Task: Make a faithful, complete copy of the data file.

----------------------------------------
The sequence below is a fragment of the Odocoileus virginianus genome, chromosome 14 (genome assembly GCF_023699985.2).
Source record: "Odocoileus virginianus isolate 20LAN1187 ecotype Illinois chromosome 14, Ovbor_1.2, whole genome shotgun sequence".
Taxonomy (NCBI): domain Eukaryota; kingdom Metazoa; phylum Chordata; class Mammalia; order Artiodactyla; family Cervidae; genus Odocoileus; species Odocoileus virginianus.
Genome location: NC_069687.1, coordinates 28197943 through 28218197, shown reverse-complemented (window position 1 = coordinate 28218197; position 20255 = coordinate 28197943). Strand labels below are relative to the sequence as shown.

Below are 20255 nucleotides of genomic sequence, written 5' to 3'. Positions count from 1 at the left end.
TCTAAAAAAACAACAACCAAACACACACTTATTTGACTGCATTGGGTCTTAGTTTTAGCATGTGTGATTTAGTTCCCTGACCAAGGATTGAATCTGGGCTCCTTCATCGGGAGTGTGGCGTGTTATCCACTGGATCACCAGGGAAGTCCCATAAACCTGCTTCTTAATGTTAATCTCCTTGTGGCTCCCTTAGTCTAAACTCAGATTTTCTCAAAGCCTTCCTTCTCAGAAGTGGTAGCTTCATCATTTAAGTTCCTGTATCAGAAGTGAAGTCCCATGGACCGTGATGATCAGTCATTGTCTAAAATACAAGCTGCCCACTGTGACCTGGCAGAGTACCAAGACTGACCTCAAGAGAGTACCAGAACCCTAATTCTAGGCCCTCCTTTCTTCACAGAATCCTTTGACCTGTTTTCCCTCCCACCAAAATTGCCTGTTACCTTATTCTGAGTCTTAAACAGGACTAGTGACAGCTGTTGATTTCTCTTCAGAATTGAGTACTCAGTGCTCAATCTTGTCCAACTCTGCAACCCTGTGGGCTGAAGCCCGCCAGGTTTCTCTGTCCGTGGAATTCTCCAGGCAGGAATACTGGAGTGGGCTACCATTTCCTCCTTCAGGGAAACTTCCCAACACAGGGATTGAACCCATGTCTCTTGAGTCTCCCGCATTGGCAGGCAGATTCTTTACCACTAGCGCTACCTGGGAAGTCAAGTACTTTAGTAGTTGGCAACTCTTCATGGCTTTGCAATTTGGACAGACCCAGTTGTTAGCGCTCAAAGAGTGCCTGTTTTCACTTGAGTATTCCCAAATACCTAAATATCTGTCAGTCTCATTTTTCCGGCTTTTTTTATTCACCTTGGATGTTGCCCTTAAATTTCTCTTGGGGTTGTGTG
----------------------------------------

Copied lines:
The sequence below is a fragment of the Odocoileus virginianus genome, chromosome 14 (genome assembly GCF_023699985.2).
Source record: "Odocoileus virginianus isolate 20LAN1187 ecotype Illinois chromosome 14, Ovbor_1.2, whole genome shotgun sequence".
Taxonomy (NCBI): domain Eukaryota; kingdom Metazoa; phylum Chordata; class Mammalia; order Artiodactyla; family Cervidae; genus Odocoileus; species Odocoileus virginianus.
Genome location: NC_069687.1, coordinates 28197943 through 28218197, shown reverse-complemented (window position 1 = coordinate 28218197; position 20255 = coordinate 28197943). Strand labels below are relative to the sequence as shown.

Below are 20255 nucleotides of genomic sequence, written 5' to 3'. Positions count from 1 at the left end.
TCTAAAAAAACAACAACCAAACACACACTTATTTGACTGCATTGGGTCTTAGTTTTAGCATGTGTGATTTAGTTCCCTGACCAAGGATTGAATCTGGGCTCCTTCATCGGGAGTGTGGCGTGTTATCCACTGGATCACCAGGGAAGTCCCATAAACCTGCTTCTTAATGTTAATCTCCTTGTGGCTCCCTTAGTCTAAACTCAGATTTTCTCAAAGCCTTCCTTCTCAGAAGTGGTAGCTTCATCATTTAAGTTCCTGTATCAGAAGTGAAGTCCCATGGACCGTGATGATCAGTCATTGTCTAAAATACAAGCTGCCCACTGTGACCTGGCAGAGTACCAAGACTGACCTCAAGAGAGTACCAGAACCCTAATTCTAGGCCCTCCTTTCTTCACAGAATCCTTTGACCTGTTTTCCCTCCCACCAAAATTGCCTGTTACCTTATTCTGAGTCTTAAACAGGACTAGTGACAGCTGTTGATTTCTCTTCAGAATTGAGTACTCAGTGCTCAATCTTGTCCAACTCTGCAACCCTGTGGGCTGAAGCCCGCCAGGTTTCTCTGTCCGTGGAATTCTCCAGGCAGGAATACTGGAGTGGGCTACCATTTCCTCCTTCAGGGAAACTTCCCAACACAGGGATTGAACCCATGTCTCTTGAGTCTCCCGCATTGGCAGGCAGATTCTTTACCACTAGCGCTACCTGGGAAGTCAAGTACTTTAGTAGTTGGCAACTCTTCATGGCTTTGCAATTTGGACAGACCCAGTTGTTAGCGCTCAAAGAGTGCCTGTTTTCACTTGAGTATTCCCAAATACCTAAATATCTGTCAGTCTCATTTTTCCGGCTTTTTTTATTCACCTTGGATGTTGCCCTTAAATTTCTCTTGGGGTTGTGTG